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It is different this time

Taxman’s Move May Ensnare Buy-to-let Landlords

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First rate rises, now HIPs and coming up Taxman. I remember watching a very good movie years ago starring "Kevin Costner & Gene Hackman" Today's housing market suddenly reminds me of the name. "No Way Out" :P

http://business.timesonline.co.uk/tol/busi...icle1821369.ece

The TimesMay 22, 2007

Taxman’s move may ensnare buy-to-let landlords Elizabeth Colman

A Treasury crackdown on the cash economy could ensnare buy-to-let landlords who carry out extensive repairs to their properties.

Tax experts have said that buy-to-let investors who develop property could be caught by the rules of the Government’s Construction Industry Scheme (CIS), which was revised this year.

Landlords may be obliged to file monthly tax returns recording payments to builders and other subcontractors, with fines of up to £5,000 for those who are found to be unregistered.

Alan Nolan, director of tax and people services for KPMG, the accountancy firm, said that someone buying a rundown property to develop would be regarded as having a business including construction operations and so be within the CIS.

Failing to register for the scheme could incur a penalty of about £5,000, and any unregistered subcontractors could be forced to forfeit 30 per cent of their income from the particular project. The taxman can pursue this debt from the landlord. Failure to file a monthly tax return carries a £3,000 fine.

HM Revenue & Customs is working to clarify the rules under the scheme, with further guidance expected in the summer.

An HMRC spokeswoman said that the CIS was not intended to include buy-to-let investors. She confirmed that a review of the legislation would be undertaken this year.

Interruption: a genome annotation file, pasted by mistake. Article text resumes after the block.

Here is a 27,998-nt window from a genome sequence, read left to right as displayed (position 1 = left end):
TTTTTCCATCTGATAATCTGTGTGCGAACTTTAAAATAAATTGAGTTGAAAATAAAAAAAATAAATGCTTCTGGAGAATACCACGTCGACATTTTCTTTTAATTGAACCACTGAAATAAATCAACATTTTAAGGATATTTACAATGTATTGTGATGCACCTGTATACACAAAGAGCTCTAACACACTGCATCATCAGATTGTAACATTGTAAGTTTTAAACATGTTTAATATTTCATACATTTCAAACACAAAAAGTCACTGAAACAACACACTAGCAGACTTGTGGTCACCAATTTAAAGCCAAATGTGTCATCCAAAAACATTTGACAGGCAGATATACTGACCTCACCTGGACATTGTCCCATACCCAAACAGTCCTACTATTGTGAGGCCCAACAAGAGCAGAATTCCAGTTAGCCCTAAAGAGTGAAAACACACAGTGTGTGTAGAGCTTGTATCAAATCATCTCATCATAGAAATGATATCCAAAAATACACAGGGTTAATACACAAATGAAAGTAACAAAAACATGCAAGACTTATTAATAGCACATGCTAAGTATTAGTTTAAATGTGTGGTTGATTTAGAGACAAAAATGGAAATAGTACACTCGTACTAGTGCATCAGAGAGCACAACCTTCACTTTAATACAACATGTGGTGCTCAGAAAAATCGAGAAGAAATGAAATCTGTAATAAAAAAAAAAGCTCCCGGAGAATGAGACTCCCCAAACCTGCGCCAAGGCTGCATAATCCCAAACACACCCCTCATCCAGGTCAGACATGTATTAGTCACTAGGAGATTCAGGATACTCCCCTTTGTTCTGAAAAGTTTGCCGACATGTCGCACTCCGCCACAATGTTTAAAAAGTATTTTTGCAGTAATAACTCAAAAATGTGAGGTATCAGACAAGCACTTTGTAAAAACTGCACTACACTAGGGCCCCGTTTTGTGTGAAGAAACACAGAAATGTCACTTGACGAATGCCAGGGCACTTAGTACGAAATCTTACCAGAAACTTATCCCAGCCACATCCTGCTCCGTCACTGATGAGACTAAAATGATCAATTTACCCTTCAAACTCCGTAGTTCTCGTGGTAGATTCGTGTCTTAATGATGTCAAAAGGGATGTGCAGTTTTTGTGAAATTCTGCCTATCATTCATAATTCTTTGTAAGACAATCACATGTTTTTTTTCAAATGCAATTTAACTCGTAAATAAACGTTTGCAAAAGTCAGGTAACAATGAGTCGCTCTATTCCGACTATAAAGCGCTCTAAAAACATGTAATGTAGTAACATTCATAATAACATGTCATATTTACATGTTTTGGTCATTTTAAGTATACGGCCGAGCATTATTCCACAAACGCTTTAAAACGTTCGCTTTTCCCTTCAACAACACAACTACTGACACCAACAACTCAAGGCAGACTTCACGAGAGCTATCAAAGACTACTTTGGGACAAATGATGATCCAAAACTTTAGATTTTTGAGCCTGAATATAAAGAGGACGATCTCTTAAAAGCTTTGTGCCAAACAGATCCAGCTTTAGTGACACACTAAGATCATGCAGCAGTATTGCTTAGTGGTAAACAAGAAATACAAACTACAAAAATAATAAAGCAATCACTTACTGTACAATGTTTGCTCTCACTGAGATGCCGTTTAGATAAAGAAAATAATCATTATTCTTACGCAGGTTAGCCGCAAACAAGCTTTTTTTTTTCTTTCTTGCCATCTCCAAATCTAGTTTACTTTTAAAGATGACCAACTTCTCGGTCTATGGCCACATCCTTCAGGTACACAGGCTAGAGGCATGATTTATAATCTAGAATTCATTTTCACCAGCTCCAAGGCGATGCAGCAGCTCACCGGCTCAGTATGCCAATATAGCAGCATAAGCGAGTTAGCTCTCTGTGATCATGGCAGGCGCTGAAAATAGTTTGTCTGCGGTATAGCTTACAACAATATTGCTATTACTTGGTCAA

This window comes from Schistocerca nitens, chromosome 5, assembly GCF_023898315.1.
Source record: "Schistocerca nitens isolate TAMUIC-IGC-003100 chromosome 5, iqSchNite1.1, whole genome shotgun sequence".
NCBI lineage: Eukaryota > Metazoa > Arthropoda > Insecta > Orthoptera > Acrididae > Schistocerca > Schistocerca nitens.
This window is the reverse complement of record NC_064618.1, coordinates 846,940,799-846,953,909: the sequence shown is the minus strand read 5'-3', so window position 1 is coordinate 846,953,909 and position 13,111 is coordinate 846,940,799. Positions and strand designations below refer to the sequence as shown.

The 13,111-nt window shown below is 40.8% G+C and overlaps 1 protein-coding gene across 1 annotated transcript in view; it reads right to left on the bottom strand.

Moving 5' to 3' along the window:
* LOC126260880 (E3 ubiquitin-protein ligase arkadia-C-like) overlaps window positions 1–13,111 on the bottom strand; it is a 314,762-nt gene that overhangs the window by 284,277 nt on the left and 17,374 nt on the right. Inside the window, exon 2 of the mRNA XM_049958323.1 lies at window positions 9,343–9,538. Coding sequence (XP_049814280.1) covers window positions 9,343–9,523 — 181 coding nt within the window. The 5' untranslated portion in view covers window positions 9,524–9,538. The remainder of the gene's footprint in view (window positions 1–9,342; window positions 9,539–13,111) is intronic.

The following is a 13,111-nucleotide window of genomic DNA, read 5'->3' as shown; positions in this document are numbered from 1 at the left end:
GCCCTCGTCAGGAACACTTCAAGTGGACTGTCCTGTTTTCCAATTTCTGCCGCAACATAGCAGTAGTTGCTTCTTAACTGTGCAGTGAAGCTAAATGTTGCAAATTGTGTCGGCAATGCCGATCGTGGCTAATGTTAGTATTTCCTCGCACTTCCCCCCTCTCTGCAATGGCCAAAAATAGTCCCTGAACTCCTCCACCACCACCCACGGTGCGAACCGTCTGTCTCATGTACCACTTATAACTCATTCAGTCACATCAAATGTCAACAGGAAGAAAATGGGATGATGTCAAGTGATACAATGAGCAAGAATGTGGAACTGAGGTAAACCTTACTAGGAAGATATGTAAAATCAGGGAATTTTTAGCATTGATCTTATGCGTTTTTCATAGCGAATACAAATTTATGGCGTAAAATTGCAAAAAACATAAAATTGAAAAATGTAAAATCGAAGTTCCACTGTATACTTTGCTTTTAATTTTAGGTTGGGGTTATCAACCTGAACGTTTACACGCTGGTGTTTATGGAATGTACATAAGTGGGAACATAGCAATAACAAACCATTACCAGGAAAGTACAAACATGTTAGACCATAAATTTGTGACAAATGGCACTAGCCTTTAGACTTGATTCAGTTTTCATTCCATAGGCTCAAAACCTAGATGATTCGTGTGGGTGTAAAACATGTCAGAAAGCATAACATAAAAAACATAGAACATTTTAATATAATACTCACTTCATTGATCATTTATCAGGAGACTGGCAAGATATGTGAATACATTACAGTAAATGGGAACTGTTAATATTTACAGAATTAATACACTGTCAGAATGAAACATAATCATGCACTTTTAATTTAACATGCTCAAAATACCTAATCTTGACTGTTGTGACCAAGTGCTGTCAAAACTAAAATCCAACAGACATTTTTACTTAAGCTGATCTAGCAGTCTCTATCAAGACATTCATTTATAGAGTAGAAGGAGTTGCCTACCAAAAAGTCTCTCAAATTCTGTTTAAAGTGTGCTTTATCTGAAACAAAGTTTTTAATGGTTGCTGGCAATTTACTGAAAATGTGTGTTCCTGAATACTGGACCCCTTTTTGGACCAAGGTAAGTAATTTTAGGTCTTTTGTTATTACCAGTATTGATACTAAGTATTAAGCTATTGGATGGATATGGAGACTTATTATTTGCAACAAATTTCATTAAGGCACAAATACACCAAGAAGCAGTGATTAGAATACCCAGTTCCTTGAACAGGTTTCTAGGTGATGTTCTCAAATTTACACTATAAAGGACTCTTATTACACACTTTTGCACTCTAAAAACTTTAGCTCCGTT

Mr Nolan said: “The Revenue are being very strict at the moment. The message that comes out here is clear: make sure you clarify the position with the Revenue before you start developing property to avoid a hidden liability that could run into thousands of pounds.”

Mr Nolan said that that those whose average expenditure on property development exceeded £1 million did not have to register for the scheme.

The CIS, which is meant to target freelance contractors on construction sites, was relaunched earlier this year. The rules were tightened so that contractors must be “verified” and must now file monthly, rather than annual, tax returns.

The buy-to-let market has boomed in the past decade and more than 330,000 buy-to-let mortgages worth £38.4 billion were taken out in 2006, a ninth of all new lending last year, according to figures from the Council of Mortgage Lenders. However, rising interest rates have prompted forecasts that the buy-to-let market will cool, and that landlords will instead begin preparing their properties for sale.

Edited by It is different this time

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Mr Nolan said that that those whose average expenditure on property development exceeded £1 million did not have to register for the scheme

yet again the rich get away with it.

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Mr Nolan said that that those whose average expenditure on property development exceeded £1 million did not have to register for the scheme

yet again the rich get away with it.

This is a Mistake in the article. 1 million or more and you register. Just had a google. The fine isn't much for the Big fish property developers / landlords when they deal with such big numbers.

http://www.accountingweb.co.uk/cgi-bin/ite...o%20%25B%20%25Y

It is clear that HMRC view the landlord as outside of the mainstream contractor definition, even though technically they may be caught by it. This means that landlords will not have to register for CIS unless they spend more than £1 million per year on average over a three year period on construction operations. This interpretation has recently been confirmed by HMRC formally to the Tax Faculty with regard to the new scheme.
Edited by skhudy

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